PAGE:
By Ygal Kaufman
We’ve come a long way as a species and civilization in the last 200,000 years. But even though we’ve since discovered Reddit, there is one major societal practice that has held over since the time of the Neanderthals: burying the dead.
One of the most common societal imperatives is to protect and respect the bodies of the departed. Everyone from Og the caveman (a person I made up) to Joan Rivers (a made-up person) has ended up underground after eventful lives. But as technology and social mores change, so do a person’s post-mortem options. For this Halloween, it seemed appropriate to mark a day that celebrates the dead with some new and improved options.
On its face, this may not seem like such a leap from traditional burial. And getting planted in some way or other is actually not that new. Spiritree is a company that will let your remains be intermixed with a new plant so your soul—or whatever—can grow into a tree… which presumably will be cut down some day and used to make inexpensive furniture for Costco. So if your wishes for the great beyond involved being sat on by (statistically speaking) the overweight and under-literate, this is an option. An easier way would be to just scatter your ashes on a theater seat before the premier of the next Transformers movie.
Oregon’s own Natural Burial Company provides more options in the category of “sort of like burial, but with a twist.” You can peruse their catalog at www.naturalburialcompany.com.
Sort of Like Cremation
Everyone knows the oldest alternative to burial (no, not leaving the body out for the animals, though that is an incredibly “green” option), cremation. What most people don’t know is that burning is no longer the only option in pulverizing a corpse to dust. Resomation and promession are two of the more popular cremation alternatives. Resomation involves using a high-temperature mixture of water and potassium hydroxide to melt away the body, leaving only the bones, while promession uses freeze-drying to turn the corpse into powder. Both of these methods are on the rise, and there are a few different options in Oregon City and Portland if this is your method of choice for riding into the sunset.
Become an Item on a Scuba Scavenger Hunt
Eternal Reefs, a Georgia-based company, has a unique process where they first cremate the body, then mix it with concrete to create an artificial reef which is then dropped in the water in areas where reefs need restoration. Your new reef grave then feeds and nurtures fish and local organisms, creating a new habitat. The endgame here is to have a tourist who doesn’t pay attention to the snorkeling tour guide sit on you and break pieces off in an attempt to get a good underwater selfie.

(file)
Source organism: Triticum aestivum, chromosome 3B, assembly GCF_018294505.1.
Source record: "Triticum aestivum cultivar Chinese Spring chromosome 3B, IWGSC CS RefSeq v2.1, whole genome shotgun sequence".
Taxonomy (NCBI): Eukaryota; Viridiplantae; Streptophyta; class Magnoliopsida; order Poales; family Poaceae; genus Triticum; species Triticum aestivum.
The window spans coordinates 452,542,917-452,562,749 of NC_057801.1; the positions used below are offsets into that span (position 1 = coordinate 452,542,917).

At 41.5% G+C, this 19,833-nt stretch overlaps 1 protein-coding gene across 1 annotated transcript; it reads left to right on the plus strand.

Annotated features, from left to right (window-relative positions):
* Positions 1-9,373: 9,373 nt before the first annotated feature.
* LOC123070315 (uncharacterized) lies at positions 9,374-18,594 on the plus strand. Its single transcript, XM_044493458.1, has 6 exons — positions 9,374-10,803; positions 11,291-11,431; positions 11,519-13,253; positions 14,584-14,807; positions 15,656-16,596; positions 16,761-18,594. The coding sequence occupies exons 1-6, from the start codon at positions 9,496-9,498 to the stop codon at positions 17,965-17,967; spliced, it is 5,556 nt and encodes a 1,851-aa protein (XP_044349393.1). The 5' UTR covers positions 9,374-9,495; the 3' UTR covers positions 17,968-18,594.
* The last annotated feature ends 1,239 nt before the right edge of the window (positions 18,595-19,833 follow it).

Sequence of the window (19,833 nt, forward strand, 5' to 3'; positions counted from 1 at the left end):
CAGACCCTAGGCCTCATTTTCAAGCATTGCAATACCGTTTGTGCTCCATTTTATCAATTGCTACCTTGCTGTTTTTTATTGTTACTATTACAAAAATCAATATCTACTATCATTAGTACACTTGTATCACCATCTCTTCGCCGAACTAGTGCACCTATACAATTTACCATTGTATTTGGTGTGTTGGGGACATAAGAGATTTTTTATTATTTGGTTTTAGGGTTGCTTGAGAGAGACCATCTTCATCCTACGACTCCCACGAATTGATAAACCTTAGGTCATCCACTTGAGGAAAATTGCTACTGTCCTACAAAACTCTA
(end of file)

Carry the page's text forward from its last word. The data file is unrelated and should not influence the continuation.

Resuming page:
Time to Get Sci-Fi with It
As Ted Williams, Walt Disney, and John Wayne ought to be able to advise you, freezing yourself doesn’t work. In fact, the only person for who this post-death state of denial has ever turned out well is Austin Powers. The idea of freezing oneself in the hopes that we might someday be able to cure death is a fascinating one with tons of upside. And crazily enough, new research is finally starting to knock on the door of curing things like cancer, old age, and bad taste in sitcoms. So the idea that you might freeze yourself and then someday be cured of whatever was on the verge of killing you doesn’t sound that stupid.
Until you realize we’re still not any closer to solving the pesky you’re-a-block-of-ice part. We may be able to freeze you while you’re knocking on death’s door, but that’s the same as killing you. Also, there’s not much oversight governing the minimum-wage employees who may or may not play soccer with your frozen head during their graveyard shift break. If all this sounds great to you—and why wouldn’t it—you can contact Oregon Cryonics (www.oregoncryo.com) for your local freezing needs.
Double Down on Sci-Fi-ness
Celestis is a company that will do a modern take on an age-old tradition. Ever since Poseidon first allowed man to cross bodies of water on boats, people with a love for the big drink have been having their ashes scattered in the water after death. Celestis will let you do this with the biggest ocean there is: the vast depths of space. For roughly $5,000 you can get your ashes launched into orbit. For $12,500 your remains can get launched into what Gene Rodenberry referred to as the final frontier: deep space, baby. But be careful out there. In space, nobody can hear you decompose (I’m pretty sure there’s a good Victor Borge joke to make here…).
For fans of classic horror, there are really only two after-death options worth discussing: zombification and mummification. One of these has never been more popular and is on the tip of everybody’s tongues. The other is an actual thing that exists. I’ll let you figure out which is which. Mummification, though it does not guarantee reanimation and superhuman powers, is an increasingly popular option to keep a body preserved for generations to enjoy. You can get mummified in the traditional way, or in the newer method, known as plastination. The technique was pioneered by Gunther Von Hagens and involves replacing your fluids with plastic. You may recognize the technique from Hagens’ globetrotting Bodyworlds art exhibits, or from my nightmares. Either way, it’s awesome and you can have it done after death by donating your body to Hagens. Visit his website at www.bodyworlds.com, and bear in mind, he makes no guarantees that he won’t pose your plastinated body in an embarrassing way. So have fun picking your nose in front of audiences all over the world—er, I mean, rest in peace.